Classically Inclined

March 20, 2019

Letter 104: an insight into Seneca’s marriage

Filed under: Research — lizgloyn @ 9:06 am
Tags: , , , ,

This is one of a series of posts designed to support students and teachers looking at the Love and Relationships unit of the OCR Classical Civilization A-level. You can find all the posts in the series by clicking on the OCR Seneca hashtag.

I mentioned that places where Seneca talks about his own marriage can give us some insight into what he thinks about relationships. In this post, I’m going to take a close look at the start of Moral Epistle 104, which talks about this in some detail. Seneca has just arrived at his villa in Nomentum for the sake of his health; he has left his wife, here named as Pompeia Paulina, in Rome. While John Henderson reads this passage in light of the rest of the letter’s comments about the uselessness of travel, and sees Seneca actually running away from Paulina here, I think that we can draw out some significant strands of Seneca’s thought about marriage and relationships more broadly.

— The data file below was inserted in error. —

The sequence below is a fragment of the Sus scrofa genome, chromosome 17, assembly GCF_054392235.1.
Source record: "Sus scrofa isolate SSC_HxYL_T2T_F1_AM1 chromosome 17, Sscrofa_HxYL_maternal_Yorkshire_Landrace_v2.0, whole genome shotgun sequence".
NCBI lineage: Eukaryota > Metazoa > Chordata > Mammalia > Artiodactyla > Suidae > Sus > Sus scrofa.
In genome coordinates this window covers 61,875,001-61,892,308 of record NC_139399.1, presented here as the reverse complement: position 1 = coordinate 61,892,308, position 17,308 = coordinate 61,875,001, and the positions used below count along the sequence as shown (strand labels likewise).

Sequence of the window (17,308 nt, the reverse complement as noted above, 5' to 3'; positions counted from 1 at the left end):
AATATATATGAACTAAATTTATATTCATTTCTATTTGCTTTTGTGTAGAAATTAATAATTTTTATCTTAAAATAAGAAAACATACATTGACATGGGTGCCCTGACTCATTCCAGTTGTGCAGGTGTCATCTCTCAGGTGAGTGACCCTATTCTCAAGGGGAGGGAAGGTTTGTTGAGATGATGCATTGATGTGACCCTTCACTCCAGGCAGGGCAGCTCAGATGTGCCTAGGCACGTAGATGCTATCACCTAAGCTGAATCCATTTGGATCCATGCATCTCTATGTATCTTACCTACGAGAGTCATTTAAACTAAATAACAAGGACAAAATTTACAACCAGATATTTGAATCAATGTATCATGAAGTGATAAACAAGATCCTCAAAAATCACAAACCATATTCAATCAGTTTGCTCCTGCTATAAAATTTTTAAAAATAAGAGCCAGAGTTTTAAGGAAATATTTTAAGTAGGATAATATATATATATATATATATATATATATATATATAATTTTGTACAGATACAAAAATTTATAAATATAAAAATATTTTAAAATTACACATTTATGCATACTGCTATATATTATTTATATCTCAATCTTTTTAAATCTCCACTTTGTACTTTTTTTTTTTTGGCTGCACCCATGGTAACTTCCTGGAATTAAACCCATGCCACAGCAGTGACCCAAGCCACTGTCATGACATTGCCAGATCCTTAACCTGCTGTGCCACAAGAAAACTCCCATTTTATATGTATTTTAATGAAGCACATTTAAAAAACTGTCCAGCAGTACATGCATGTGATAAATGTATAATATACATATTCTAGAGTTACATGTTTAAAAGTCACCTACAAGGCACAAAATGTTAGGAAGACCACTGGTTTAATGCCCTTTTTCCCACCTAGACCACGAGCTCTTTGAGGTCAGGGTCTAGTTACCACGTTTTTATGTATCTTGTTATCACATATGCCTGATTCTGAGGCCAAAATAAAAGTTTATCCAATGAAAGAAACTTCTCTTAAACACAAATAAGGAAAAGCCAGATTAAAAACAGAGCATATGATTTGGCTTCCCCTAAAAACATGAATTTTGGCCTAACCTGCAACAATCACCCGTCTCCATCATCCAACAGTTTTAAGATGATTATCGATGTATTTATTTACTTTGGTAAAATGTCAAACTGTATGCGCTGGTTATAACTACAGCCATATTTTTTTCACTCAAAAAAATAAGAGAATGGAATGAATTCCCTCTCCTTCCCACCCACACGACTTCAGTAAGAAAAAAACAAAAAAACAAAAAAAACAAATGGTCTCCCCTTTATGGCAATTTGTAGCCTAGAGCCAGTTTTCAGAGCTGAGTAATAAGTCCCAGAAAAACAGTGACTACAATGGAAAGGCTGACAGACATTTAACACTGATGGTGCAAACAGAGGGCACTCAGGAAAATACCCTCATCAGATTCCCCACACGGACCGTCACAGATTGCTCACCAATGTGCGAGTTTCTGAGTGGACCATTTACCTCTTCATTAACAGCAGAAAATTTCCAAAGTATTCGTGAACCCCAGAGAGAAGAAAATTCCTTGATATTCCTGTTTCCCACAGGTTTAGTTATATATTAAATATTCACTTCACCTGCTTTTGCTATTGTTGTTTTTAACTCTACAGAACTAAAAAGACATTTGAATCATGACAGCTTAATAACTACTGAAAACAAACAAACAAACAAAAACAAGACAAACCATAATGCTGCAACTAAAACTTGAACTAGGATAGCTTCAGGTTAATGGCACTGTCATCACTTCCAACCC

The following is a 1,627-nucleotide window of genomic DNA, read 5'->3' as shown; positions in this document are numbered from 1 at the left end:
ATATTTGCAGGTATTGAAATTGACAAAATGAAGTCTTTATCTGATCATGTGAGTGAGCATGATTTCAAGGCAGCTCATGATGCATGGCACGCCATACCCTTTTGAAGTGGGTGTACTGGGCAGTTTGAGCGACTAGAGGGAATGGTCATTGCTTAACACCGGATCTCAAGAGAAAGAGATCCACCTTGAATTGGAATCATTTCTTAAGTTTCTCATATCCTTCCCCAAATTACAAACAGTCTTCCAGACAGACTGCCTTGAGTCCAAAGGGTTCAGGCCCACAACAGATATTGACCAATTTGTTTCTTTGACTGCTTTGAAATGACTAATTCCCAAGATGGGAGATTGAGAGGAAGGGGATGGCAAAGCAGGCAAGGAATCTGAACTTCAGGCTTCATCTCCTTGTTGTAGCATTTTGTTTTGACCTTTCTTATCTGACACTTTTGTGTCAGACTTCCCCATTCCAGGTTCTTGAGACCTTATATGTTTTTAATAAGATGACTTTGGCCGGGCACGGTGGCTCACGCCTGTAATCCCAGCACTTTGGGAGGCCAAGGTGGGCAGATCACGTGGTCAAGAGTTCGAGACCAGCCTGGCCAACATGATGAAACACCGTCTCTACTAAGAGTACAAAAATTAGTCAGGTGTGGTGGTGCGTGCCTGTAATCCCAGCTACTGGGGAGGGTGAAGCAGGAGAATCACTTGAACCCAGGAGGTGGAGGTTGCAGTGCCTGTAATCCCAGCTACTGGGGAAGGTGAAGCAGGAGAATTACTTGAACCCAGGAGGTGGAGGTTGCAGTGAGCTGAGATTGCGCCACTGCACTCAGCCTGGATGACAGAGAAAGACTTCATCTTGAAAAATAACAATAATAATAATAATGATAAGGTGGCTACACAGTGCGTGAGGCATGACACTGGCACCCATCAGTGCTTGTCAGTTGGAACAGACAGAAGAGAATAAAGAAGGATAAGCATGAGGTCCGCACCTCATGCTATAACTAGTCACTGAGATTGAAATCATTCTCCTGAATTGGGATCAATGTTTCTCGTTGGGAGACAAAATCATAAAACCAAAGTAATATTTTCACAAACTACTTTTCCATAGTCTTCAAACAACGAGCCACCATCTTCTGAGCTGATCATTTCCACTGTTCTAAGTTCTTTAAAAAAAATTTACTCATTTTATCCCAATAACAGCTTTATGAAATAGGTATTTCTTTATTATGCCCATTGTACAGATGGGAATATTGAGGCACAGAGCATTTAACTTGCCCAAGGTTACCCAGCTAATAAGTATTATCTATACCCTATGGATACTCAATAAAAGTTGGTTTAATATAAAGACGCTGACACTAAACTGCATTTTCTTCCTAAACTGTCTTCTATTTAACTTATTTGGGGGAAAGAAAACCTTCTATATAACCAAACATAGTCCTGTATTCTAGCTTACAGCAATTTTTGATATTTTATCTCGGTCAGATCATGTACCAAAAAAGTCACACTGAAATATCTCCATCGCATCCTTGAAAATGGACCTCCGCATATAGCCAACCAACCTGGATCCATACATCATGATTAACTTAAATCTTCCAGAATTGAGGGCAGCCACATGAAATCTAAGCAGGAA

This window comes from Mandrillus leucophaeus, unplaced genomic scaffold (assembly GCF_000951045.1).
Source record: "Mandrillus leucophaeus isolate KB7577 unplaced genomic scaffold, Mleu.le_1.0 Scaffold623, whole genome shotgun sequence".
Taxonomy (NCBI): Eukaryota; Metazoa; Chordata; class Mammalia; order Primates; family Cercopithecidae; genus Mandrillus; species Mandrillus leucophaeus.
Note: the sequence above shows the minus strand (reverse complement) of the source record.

I said this to my Paulina, who tells me to pay attention to my health. For since I know that her spirit depends on mine, I begin to care for myself as I do to her. And although old age has rendered me braver for many things, I am losing this benefit of age; for it comes into my mind that in this old man there is also a youth who is spared. And since I do not ask her to love me more bravely, she asks that I love myself more carefully. For honest emotions must be allowed; sometimes, even if misfortunes press down, our breath must be recalled and held in the mouth itself, even if with torment, in honor of those who are ours, since the good man must live not as long as he wishes but as long as he should: he who does not think enough of his wife or his friend to linger longer in life, he who will persist in dying, is spoiled. The mind should also give itself this comment, when the advantage of its own people requires it; not only if it wishes, but even if it has begun, to die, it should pause and adapt itself to those dear to it. It is a sign of a great mind to return to live for someone else’s sake, which great men have often done; but I also judge this a sign of the greatest humanity, to take care of one’s old age (whose greatest delight is a more careless oversight of itself and a braver use of life) more carefully if you know that is sweet, useful and desirable for your own. What’s more, this business has to no small degree joy and profit in it: for what is more pleasing than to be so dear to your wife that you become dearer to yourself because of it? And so my Paulina is able to consider not only her own concern for me, but also my own.